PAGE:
The yield of stalwart benchmark, the US 10-year Treasury bill, broke the 2016 peak of 2.64% last month – and with it global bond yields across the board drifted higher. Although US Treasury yields appear to grow ever nearer to 3% – a significant top when looking at recent years – the likelihood remains slim for 2018, in no small part because of BoJ policy and actions. 1
CB Policy – Intersectional Outcomes
The days when monetary policy action impacted the target domestic economy in isolation are well and truly over. While we might expect Fed policy, rate rises and economic growth to push US bond yields above 3% this year, ECB and BoJ policy action will dampen the amplitude of the upward trend. Specifically, recent research from Macquarie indicates an expectation of the BoJ to continue to target a 10-year yield around zero and for the ECB to maintain a negative policy rate until 2019 – forecasting that the BoJ will “maintain the overnight policy rate at minus 10 bps and the 10-year yield target near 0% throughout 2018”. 1
Bank of Japan – Focussed on yield curve control
With GDP growth reaching 2.1% in the year to September 2017, Japan is experiencing an economic recovery, driven by growth in business investment, improving sentiment and increased net exports. While the BoJ has reduced the rate of balance sheet expansion, Governor Kuroda has made his thoughts clear, stating that “There is still some distance to 2% inflation, so we’re in no condition yet to debate the timing of an exit from ultra-easy monetary policy”.1 In line with Governor Kuroda’s comments, the conditions that Japan is facing do not suggest monetary policy tightening is on the cards this year – with weak pricing pressure materialising alongside low inflation expectations. Further cause for caution on tightening is the consumption tax hike scheduled for October 2019.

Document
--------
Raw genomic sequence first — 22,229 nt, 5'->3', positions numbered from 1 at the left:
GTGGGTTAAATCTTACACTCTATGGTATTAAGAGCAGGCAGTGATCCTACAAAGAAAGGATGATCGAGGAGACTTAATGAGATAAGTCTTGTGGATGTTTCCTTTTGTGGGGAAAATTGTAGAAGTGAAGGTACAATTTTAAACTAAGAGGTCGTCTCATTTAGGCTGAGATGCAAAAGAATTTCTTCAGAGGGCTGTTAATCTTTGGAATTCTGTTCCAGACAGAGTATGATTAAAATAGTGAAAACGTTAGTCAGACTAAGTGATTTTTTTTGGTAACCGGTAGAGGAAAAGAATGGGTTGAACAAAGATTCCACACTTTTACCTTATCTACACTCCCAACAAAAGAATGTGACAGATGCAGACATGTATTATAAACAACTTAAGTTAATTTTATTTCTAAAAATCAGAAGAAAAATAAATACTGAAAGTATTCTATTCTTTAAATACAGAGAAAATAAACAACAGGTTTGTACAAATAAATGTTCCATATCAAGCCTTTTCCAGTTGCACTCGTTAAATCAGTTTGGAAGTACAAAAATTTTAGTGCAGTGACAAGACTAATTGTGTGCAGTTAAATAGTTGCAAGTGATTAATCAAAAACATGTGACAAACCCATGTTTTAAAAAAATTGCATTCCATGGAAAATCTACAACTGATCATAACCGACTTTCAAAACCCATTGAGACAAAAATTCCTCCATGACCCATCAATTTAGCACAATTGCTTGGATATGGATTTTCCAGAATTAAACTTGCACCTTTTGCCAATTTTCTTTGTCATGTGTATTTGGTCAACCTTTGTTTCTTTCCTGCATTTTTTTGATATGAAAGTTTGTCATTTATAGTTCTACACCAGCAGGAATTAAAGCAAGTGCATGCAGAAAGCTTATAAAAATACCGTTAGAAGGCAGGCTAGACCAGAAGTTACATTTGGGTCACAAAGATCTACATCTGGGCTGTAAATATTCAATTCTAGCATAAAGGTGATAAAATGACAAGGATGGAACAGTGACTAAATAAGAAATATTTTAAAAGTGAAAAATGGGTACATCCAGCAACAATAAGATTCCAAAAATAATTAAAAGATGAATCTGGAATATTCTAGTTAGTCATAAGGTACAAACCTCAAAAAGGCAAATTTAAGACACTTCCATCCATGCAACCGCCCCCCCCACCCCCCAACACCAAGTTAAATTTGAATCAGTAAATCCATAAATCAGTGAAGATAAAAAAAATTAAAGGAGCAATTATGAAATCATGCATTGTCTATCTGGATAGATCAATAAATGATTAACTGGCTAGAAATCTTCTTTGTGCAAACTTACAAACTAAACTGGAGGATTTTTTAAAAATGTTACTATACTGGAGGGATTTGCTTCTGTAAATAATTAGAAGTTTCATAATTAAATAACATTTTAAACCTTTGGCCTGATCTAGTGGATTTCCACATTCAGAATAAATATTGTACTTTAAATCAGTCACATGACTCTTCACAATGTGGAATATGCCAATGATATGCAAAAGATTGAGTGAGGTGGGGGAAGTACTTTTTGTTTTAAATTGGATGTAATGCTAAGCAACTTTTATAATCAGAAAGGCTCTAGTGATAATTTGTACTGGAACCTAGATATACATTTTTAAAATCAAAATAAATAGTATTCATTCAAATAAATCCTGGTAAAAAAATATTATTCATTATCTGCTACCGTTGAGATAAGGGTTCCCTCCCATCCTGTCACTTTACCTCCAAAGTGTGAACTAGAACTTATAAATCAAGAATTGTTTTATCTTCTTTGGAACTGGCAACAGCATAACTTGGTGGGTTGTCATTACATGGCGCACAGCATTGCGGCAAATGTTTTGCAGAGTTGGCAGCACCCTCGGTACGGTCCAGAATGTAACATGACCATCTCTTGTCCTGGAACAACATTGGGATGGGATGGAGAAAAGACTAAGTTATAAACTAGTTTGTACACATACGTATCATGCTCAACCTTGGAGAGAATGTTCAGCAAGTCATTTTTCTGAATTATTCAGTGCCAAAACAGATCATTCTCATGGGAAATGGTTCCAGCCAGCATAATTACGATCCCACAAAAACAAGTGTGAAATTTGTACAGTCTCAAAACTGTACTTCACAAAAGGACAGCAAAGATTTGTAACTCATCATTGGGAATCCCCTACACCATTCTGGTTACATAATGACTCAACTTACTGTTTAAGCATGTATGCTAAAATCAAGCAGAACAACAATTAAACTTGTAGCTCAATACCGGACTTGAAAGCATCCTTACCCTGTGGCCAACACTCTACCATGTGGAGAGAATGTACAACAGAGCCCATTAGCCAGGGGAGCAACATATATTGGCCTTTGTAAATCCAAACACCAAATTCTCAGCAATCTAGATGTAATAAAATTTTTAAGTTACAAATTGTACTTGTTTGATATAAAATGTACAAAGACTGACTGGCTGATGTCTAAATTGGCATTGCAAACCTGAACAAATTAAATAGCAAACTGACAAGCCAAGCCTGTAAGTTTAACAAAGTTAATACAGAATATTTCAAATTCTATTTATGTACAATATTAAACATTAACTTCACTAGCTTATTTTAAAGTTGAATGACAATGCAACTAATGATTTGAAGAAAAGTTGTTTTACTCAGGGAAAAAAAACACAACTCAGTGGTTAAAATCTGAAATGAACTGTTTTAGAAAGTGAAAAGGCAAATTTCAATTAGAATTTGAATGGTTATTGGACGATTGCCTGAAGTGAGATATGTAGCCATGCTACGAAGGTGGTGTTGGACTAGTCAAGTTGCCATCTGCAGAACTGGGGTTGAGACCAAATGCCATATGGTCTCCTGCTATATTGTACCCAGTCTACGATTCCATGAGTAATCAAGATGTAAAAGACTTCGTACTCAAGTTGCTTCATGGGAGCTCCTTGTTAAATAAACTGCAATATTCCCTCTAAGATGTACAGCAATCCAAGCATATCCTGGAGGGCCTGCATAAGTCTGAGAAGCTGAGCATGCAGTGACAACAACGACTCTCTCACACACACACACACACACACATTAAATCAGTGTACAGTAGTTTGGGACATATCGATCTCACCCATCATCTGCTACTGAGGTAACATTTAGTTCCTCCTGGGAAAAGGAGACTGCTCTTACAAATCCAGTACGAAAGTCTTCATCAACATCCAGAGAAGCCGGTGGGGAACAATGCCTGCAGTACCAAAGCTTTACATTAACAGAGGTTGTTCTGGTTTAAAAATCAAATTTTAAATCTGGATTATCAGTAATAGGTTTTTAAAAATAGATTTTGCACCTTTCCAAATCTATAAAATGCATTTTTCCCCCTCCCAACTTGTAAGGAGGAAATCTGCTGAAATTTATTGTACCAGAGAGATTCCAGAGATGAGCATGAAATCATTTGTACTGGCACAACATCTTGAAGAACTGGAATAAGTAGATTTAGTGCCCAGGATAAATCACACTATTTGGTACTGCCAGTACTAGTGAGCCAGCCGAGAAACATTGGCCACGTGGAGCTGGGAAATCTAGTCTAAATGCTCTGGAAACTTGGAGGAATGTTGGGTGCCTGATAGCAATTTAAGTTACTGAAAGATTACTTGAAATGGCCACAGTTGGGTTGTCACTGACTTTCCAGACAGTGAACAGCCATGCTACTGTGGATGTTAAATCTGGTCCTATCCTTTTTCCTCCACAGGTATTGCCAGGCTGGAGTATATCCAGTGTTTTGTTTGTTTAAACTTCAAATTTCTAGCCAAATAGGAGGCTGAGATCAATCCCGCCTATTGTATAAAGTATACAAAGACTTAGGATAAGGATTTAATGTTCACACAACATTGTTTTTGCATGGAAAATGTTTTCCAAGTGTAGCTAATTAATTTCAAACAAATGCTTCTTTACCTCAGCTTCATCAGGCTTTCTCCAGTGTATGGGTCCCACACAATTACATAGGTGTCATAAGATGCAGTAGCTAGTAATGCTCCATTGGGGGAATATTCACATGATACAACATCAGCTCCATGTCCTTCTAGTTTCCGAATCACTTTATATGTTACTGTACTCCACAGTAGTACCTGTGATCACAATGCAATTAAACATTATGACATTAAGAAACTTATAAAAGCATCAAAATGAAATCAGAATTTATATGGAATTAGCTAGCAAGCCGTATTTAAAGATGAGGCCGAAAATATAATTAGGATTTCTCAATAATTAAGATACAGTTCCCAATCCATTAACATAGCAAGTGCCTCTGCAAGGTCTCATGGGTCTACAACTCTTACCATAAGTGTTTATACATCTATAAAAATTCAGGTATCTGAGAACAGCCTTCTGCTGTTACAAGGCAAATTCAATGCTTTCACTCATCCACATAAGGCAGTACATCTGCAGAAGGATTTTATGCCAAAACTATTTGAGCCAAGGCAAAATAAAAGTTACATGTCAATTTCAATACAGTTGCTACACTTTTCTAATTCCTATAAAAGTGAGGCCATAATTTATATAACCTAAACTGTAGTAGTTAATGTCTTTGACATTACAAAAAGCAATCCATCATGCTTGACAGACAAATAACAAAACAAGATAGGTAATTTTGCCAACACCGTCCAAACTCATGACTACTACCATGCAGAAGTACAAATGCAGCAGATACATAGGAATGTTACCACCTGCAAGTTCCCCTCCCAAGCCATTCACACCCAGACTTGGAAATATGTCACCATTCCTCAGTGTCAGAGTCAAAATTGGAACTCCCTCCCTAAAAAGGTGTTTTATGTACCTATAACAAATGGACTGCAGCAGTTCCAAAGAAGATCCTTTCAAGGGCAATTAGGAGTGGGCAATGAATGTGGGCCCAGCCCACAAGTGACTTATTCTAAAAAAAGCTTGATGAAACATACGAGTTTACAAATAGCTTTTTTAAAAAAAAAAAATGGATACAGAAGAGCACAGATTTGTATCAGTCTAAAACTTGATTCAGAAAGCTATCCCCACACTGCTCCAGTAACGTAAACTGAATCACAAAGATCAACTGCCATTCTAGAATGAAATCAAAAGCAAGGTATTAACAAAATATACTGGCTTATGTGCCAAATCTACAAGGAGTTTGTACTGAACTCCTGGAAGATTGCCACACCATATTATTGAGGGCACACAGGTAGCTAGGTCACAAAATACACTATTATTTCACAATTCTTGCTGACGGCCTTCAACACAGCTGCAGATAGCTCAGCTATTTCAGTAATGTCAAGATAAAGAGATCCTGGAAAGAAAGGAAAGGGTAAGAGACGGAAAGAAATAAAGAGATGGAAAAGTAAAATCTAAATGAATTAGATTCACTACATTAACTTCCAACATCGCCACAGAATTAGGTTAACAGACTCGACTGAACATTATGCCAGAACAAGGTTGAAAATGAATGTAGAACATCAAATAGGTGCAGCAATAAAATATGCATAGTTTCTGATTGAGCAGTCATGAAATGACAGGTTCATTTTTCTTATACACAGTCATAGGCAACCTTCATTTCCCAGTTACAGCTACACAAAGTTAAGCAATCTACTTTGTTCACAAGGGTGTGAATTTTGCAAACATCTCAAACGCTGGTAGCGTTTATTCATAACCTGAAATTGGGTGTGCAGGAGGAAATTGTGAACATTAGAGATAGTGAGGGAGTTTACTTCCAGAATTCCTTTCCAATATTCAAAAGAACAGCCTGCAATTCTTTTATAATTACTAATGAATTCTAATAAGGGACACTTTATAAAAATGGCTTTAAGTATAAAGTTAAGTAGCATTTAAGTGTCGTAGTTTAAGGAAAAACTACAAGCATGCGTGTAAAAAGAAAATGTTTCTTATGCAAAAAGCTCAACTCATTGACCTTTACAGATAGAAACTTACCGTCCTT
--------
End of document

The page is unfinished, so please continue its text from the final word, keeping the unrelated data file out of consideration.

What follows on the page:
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While Japanese bond yields remain suppressed, the ECB is forecast to maintain policy rates at -40bp whilst continuing with asset purchase tapering. This action will most likely lead to a steepening of the yield curve, with the 10-year bund yield nearing 1%. Meanwhile, across the pond, the Fed is expected to raise rates 3 to 4 times (to 225 bps to 250 bps) this year – most likely inducing yield curve flattening such that we might realistically expect the 10-year rate to tick up to only around 2.75% by Macquarie’s estimate. 1The sub-3% yields on offer from long term Treasuries will support US equity performance – further buoyed by economic growth and tax reform led profitability. On balance, despite economic growth, the BoJ is firmly focussed on yield curve control. The reach of this policy stance is far reaching. Therefore, for the time being, equities continue to look comparatively attractive against fixed income securities – both within and beyond Japan’s borders.
1Macquarie Research, Japan at the Centre of The Great Bond Debate, 25th January 2018